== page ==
47°
Clear
WED
 57°
 37°
THU
 57°
 35°
FRI
 58°
 33°
SAT
 55°
 38°
SUN
 57°
 36°

Snakes on a wane

I’ve had snakes on the brain. While researching St. Patty’s-themed notions, everything I read was trying to convince me that St. Patrick single-handedly drove the snakes from Ireland. He didn’t. Patrick drove out paganism, which scholars say the snakes symbolized. Since there aren’t any pagans or snakes in Ireland, it looks good for Pat. Of course, there never were any native snakes on the isle, apart from perhaps the so-called slow-worm, which isn’t a snake so much as a legless lizard. The slow-worm apparently didn’t represent pagans – just lame reptiles – so it got to stay. Sláinte!

According to my research, the only time a snake and an Irishman crossed paths was when Ireland’s own Bram Stoker, of Dracula fame, published “The Lair of the White Worm” in 1911. I first became familiar with the work in a rarely seen film adaptation, which I saw with my pal Jimmy Schow at Petaluma’s Plaza Theatre in 1988.

In a nutshell: When Scottish archaeologist Angus Flint (pre-“Dr. Who” Peter Capaldi) excavates a large reptilian skull in the ruins of a convent, he unwittingly draws the wrath of the mysterious Lady Sylvia Marsh (Amanda Donohoe), who not only reveals herself to be a murdering seductress but the sole cheerleader for a snake-worshipping cult that seeks to raise the D’Ampton Worm, a legendary paleolithic serpent, from the depths of the earth. The snake was thought to have been slayed by ancestors of Lord James D’Ampton (an impossibly young and twee Hugh Grant) but together, with a pair of virginal sisters, Angus and James set upon destroying the worm before Lady Sylvia can release it. And probably mate with it.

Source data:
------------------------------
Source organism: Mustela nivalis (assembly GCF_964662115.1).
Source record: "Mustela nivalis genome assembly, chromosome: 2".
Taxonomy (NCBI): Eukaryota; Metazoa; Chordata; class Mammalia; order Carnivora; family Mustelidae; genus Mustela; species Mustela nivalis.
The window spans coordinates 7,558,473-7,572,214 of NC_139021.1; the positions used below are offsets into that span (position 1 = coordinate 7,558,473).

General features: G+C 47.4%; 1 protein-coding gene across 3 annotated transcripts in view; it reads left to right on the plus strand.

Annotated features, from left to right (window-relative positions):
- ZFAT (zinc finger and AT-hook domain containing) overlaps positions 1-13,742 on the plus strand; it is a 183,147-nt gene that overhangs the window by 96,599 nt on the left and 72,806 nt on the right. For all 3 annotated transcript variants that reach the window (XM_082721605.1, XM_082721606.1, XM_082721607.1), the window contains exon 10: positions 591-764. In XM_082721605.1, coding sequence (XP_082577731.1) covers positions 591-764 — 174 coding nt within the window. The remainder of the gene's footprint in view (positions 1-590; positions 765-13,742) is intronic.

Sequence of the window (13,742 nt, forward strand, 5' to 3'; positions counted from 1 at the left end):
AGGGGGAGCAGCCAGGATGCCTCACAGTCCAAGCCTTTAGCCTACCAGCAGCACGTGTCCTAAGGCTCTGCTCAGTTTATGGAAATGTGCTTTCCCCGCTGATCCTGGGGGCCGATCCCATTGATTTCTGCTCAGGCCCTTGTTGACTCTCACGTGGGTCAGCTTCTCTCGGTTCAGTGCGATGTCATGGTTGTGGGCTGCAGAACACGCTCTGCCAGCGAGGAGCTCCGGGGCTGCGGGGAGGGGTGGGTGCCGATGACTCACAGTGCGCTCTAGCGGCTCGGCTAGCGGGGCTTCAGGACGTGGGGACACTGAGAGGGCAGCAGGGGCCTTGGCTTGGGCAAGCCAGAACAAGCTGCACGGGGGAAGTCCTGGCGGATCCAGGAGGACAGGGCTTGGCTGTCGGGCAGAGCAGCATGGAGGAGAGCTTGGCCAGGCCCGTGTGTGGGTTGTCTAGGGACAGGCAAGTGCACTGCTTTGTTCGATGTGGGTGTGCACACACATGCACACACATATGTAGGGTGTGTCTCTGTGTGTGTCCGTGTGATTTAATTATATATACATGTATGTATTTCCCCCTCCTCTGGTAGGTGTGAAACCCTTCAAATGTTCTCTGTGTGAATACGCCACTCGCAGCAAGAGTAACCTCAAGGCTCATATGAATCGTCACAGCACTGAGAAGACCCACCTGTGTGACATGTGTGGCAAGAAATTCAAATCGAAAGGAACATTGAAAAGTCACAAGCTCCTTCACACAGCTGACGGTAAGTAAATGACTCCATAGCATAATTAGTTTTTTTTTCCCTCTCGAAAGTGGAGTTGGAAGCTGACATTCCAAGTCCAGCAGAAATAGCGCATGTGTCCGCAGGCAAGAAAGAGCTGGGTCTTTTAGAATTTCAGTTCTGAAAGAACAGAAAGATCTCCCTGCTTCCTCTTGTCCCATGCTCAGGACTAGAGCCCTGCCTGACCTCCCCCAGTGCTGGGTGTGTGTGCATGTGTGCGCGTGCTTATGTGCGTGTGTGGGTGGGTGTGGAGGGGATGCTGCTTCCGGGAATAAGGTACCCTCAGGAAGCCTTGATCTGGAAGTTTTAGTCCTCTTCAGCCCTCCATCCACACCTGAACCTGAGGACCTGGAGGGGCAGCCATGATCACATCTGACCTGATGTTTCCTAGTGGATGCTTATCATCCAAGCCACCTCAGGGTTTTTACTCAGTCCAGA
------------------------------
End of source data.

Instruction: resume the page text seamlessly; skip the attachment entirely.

The film was directed by none other than Ken Russell, whose growing oeuvre included, among dozens of other titles, the rock opera “Tommy,” sci-fi freak fest “Altered States” and “Gothic,” a movie mash note to Byron and the Shelleys.

Jimmy and I didn’t realize at the time that one man was responsible for all these films, which were required viewing in post-punk Petaluma of the ’80s. In fact, we’d only seen “Gothic” the year before because Julian Sands, our hero from A “Room With a View” (who famously smooched our perma-crush Helena Bonham Carter), played Percy Bysshe Shelley.


© The Press Democrat |  Terms of Service |  Privacy Policy |  Jobs With Us |  RSS |  Advertising |  Sonoma Media Investments |  Place an Ad
Switch to our Mobile View